Today’s sci-fi epics (ahem, Hunger Games), throwback flicks (The Wolf of Wall Street being the latest, with its portrayal of down-and-dirty nineties bankers), and witty dramas (Blue Jasmine, anyone?) have some pretty impressive wardrobe teams. But when it comes to the most iconic on-screen ensembles, the films of yore take the cake. According to a poll conducted by the U.K.’s British Heart Foundation (it held the study to promote its “Ram Up Red” campaign, which raises awareness about heart disease), Marilyn Monroe’s William Travilla-designed white halter frock (yes, that one) from 1955′s The Seven Year Itch was at the top of the list. In second place was Judy Garland’s blue gingham dress and ruby red slippers from 1939′s The Wizard of Oz, and Olivia Newton-John’s second-skin black look from Grease, Ursula Andress’ white bikini in Dr. No, and the ebony Givenchy gown Audrey Hepburn wore in Breakfast at Tiffany’s came in at third, fourth, and fifth place, respectively. As for the win, we’re sure Ms. Monroe—or rather, her character, The Girl—would think it’s “just delicate.”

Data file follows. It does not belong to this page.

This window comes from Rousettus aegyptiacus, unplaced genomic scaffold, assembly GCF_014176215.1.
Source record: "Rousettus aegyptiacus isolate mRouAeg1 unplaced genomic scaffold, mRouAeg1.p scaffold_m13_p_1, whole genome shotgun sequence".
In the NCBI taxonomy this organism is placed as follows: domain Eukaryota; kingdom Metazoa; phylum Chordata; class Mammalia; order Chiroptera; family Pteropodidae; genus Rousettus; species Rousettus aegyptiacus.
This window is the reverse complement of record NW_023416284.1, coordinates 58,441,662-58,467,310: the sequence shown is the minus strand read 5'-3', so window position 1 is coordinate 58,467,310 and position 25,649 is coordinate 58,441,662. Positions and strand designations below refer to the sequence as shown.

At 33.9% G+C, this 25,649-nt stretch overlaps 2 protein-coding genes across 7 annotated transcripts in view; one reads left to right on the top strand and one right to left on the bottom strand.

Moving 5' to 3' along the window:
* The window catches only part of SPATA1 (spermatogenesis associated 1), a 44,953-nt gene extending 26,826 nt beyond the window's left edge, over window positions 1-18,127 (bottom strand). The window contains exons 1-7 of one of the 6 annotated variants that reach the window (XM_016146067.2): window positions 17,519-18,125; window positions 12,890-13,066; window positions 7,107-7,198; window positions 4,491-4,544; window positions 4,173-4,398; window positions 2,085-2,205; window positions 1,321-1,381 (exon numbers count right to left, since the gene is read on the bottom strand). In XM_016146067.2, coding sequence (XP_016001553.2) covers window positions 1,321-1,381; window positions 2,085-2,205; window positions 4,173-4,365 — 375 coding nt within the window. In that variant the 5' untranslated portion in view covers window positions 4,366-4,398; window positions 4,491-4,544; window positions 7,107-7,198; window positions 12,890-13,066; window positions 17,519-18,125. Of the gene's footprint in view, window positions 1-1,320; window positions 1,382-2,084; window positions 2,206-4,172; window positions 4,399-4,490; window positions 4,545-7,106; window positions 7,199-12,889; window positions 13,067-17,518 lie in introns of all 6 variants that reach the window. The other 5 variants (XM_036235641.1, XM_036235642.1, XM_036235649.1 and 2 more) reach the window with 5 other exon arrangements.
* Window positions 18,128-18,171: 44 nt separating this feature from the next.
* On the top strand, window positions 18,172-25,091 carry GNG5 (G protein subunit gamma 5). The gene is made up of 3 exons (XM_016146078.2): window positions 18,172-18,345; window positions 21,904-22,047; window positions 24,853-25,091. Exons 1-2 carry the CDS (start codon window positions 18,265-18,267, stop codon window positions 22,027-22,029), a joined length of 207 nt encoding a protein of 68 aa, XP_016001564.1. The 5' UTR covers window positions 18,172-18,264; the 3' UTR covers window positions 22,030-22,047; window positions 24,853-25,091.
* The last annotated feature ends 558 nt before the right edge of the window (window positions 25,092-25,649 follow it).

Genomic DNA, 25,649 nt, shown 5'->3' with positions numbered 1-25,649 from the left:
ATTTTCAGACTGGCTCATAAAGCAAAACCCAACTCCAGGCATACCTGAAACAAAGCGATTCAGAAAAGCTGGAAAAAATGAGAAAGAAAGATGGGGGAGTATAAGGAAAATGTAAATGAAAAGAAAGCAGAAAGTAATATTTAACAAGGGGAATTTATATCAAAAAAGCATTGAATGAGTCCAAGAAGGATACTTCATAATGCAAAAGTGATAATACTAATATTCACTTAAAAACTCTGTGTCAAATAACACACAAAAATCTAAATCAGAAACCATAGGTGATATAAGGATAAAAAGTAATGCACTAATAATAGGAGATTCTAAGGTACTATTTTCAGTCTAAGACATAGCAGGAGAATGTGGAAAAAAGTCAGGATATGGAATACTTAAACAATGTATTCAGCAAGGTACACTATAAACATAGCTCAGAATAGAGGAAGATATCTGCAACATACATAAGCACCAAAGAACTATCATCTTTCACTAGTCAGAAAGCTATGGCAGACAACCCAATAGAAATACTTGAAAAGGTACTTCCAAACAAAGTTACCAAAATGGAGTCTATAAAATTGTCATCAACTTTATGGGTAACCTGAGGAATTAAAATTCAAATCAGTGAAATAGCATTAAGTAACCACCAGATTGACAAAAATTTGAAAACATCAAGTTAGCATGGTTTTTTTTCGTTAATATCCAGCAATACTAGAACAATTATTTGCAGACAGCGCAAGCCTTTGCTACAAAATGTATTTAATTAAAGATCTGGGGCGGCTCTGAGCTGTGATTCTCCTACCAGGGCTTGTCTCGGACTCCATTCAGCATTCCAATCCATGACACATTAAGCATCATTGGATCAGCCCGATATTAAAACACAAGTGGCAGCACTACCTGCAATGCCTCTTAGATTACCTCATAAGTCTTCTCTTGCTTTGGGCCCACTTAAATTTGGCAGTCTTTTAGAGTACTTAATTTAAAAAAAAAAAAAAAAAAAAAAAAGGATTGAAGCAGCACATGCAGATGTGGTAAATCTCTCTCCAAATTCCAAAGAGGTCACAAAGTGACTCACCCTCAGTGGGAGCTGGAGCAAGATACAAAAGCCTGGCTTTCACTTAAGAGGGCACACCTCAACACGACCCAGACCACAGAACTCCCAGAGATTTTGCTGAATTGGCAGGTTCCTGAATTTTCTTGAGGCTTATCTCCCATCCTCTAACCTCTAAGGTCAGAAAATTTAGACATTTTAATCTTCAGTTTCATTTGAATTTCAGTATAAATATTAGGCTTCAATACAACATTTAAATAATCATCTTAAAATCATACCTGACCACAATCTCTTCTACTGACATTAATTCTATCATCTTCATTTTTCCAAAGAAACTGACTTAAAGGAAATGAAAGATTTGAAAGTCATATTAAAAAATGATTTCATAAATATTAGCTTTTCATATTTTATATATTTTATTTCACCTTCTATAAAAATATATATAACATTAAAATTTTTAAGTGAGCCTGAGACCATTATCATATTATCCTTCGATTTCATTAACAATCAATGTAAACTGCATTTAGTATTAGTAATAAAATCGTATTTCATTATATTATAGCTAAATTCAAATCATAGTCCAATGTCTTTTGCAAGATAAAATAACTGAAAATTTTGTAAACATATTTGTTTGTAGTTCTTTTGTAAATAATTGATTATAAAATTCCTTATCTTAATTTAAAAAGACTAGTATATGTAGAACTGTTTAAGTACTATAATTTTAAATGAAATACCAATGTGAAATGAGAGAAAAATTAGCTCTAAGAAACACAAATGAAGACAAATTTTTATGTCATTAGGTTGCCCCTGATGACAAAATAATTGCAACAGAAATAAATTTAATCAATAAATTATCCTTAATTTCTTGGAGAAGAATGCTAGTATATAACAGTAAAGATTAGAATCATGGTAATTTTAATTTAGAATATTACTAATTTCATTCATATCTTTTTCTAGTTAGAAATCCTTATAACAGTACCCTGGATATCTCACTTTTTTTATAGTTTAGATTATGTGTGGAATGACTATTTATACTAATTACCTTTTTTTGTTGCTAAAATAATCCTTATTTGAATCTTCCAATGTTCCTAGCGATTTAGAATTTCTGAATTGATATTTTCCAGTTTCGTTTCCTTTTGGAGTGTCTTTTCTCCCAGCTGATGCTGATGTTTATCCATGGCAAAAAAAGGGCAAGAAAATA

The Hunger Games: Catching Fire opens on Friday night, and with it, more tie-ins than arrows in Katniss Everdeen’s quiver. There’s makeup from Cover Girl, nail polish from China Glaze, even subs from Subway—may the sandwiches be ever in your flavor! But the alliance that’s captured our attention around here is the one between the film’s costume designer, Trish Summerville, and Net-a-Porter. On Thursday, the Web site will begin selling Capitol Couture, a nineteen-piece ready-to-wear collection, plus accessories and jewelry, designed by Summerville. In the mix are a leather jacket and pants inspired by Cinna (a.k.a. Lenny Kravitz); an emerald green dress modeled after one worn by Johanna, the tribute from the Lumber District (played by Jena Malone); logo tees; and, of course, versions of Katniss’ chariot and mockingjay dresses. This isn’t Summerville’s first retail partnership; as the costume designer on The Girl With the Dragon Tattoo she created a tie-in collection for the fast-fashion chain H&M. But, as she puts it, the Net-a-Porter partnership “breaks new ground” in terms of quality and price point. The jacquard-trimmed twill jumpsuit here ($415) is a subtle riff on the uniforms worn in the Quarter Quell. For those of you who haven’t read the books, that’s the 75th annual Hunger Games competition around which most of the action in the second part of the trilogy takes place. Summerville is currently at work on Gone Girl with Dragon Tattoo director David Fincher. The bad news for fans of Gillian Flynn’s page-turner? “It’s a completely contemporary film,” says the costume designer. “I don’t see a ready-to-wear collection coming out of it.”